The main difference between the various (international) business administration programmes is whether they are taught at a research university (RU) or at a university of applied science (UAS). These two types of institutions make up the binary higher education system in The Netherlands which is comparable to the German, Belgian, and Austrian systems.
At a research university (such as RSM) the education is oriented towards academic higher education, which typically means that the programmes have a more theoretical and research-oriented approach to education. While there is usually also a practical and hands-on component, is this less emphasised and instead theory and concepts are prioritised to cultivate critical thinking with the aim of acquiring knowledge.
Bachelor programmes at RUs are usually three years. After that, most students decide to further specialise with a one-year master degree. RUs also require a final research thesis. Traditionally, internships have not always been part of the curriculum, although this has changed recently. If they are included, internships are typically for shorter amounts of time such as 3-6 months.
Studying at a RU might be the right fit for you if you want to focus on the following aspects:
- The role and importance of theory within application.
- Analytical knowledge for professional practice.
- Asking the ‘why’ questions (e.g., why business is conducted in a particular way, etc.)
- Independent learning, which means students excel at RUs when they are successfully able to manage self-study time.
At a university of applied science, the education is oriented towards professional higher education, which typically means that the programmes have a more applied-oriented approach to education. While theories and concepts are also discussed, the practical application of theories is emphasised more with the aim of acquiring specific competences.
Bachelor programmes at UASs are usually four years long, since they typically include a one-year mandatory internship.
Studying at a UAS might be the right fit for you if you want to focus on the following aspects:
- The practical relevance of theories and concepts.
- Applied research for professional practice.
- Asking the ‘how’ questions (e.g., how does a business grow, etc.)
- Hands-on mentality, which means students excel at UASs when they learn best by doing and working in groups.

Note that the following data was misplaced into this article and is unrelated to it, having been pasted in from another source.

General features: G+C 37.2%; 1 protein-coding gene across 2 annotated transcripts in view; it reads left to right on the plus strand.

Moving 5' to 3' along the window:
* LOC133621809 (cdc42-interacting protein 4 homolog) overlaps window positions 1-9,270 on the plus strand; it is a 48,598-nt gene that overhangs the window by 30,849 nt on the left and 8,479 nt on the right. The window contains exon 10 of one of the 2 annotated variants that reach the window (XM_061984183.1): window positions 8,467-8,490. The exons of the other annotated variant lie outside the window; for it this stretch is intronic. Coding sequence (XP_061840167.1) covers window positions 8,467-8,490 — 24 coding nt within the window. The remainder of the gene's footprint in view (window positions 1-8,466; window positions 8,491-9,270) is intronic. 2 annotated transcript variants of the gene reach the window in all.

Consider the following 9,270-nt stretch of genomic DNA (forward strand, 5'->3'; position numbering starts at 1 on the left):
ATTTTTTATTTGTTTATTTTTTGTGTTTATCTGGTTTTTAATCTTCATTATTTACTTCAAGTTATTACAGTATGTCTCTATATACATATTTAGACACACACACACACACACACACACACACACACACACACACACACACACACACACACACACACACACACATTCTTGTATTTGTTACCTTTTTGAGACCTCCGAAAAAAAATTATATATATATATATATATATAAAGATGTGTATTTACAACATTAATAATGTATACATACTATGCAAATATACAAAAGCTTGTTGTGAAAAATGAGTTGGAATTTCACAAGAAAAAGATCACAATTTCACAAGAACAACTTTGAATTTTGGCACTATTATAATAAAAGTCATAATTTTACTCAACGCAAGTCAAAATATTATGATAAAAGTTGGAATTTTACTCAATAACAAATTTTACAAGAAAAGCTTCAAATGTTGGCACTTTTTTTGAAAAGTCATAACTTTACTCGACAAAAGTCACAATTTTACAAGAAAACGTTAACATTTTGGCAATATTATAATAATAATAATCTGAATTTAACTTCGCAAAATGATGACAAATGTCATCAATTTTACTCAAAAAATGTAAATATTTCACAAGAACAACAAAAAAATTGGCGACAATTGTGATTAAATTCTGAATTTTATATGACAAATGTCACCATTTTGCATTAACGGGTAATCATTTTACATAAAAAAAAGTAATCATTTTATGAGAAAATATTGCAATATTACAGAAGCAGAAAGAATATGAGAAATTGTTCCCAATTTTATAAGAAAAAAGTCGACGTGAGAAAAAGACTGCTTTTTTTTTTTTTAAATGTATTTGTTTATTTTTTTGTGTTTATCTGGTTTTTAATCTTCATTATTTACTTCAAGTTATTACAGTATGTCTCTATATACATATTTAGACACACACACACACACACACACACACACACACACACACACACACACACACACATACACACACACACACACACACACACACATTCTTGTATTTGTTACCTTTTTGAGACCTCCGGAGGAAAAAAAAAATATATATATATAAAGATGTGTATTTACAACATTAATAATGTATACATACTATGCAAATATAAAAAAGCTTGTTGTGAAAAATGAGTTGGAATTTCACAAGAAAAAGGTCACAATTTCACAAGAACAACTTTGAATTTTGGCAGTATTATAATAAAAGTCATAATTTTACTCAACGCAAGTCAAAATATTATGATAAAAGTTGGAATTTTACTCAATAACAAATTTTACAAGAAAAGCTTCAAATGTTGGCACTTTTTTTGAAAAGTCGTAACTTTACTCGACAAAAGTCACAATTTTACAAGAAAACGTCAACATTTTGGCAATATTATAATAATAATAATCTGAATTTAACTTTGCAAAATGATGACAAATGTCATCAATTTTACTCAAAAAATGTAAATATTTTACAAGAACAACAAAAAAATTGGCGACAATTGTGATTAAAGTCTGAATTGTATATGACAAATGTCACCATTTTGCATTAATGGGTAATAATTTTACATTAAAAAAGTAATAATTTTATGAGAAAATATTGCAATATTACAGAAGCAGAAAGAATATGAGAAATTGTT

For students interested in the UAS model, below are some of RSM’s UAS partner schools that have business and business-related programmes:
Avans has an International Business programme as well, if you want to cover all aspects of business in a UAS environment. If you already know that you want to specialse in finance during your bachelors, they also have a finance & control programme.
University Colleges (which are part of research universities) in the Netherlands offer Liberal Arts and Sciences (LAS) education. LAS aims to impart broad knowledge and further the development of general intellectual capacities and academic skills. Simultaneously, it allows for the opportunity to specialise in one particular field of study, termed a major, with the possibility of supporting that with another field, termed a minor. LAS programmes tend to have small class sizes to foster a tight-knit community, and they have more interaction between lectures, tutors and students.
If you want to combine business with other subjects, an LAS education could be a good fit. Erasmus University Rotterdam has its own university college (Erasmus University College) with business majors and minors that you can combine with other topics.
After your bachelor
During our studies, we obtained an immense amount of business knowledge that is transferable to work but I think the degree itself is a result of diligence, open-mindedness, being collaborative and supportive. Your degree might help get the job you want but the traits we all developed during our studies are what enable us to succeed.
Leo Machana - BSc IBA Alumnus, Class of 2018
Your bachelor studies at RSM will add to your knowledge in subjects like data science, marketing, consulting or finance, and you will gain new skills in collaborating, presenting and critical thinking.
This will open doors to a wide range of career paths. Below you can find out more about some of the most common steps RSM bachelor alumni take.
Over half of our IBA graduates choose to continue their studies at RSM directly after graduation by joining one of our 12–18-month specialised master programmes:
- MScBA Accounting & Financial Management
- MScBA Business Analytics & Management
- MSc Business Information Management
- MSc Finance & Investments
- MSc Global Business & Sustainability
- MSc People, Organisations & Change
- MSc International Management / CEMS
- MSc Management of Innovation
- MSc Marketing Management
- MScMI Medical Business & Innovation
- MSc Strategic Entrepreneurship
- MSc Strategic Management
- MSc Supply Chain Management
If our IBA graduates do not pursure a masters degree at RSM, they often pursue one at other prestigious universites such as:
- Bocconi University
- Esade Ramon Llull University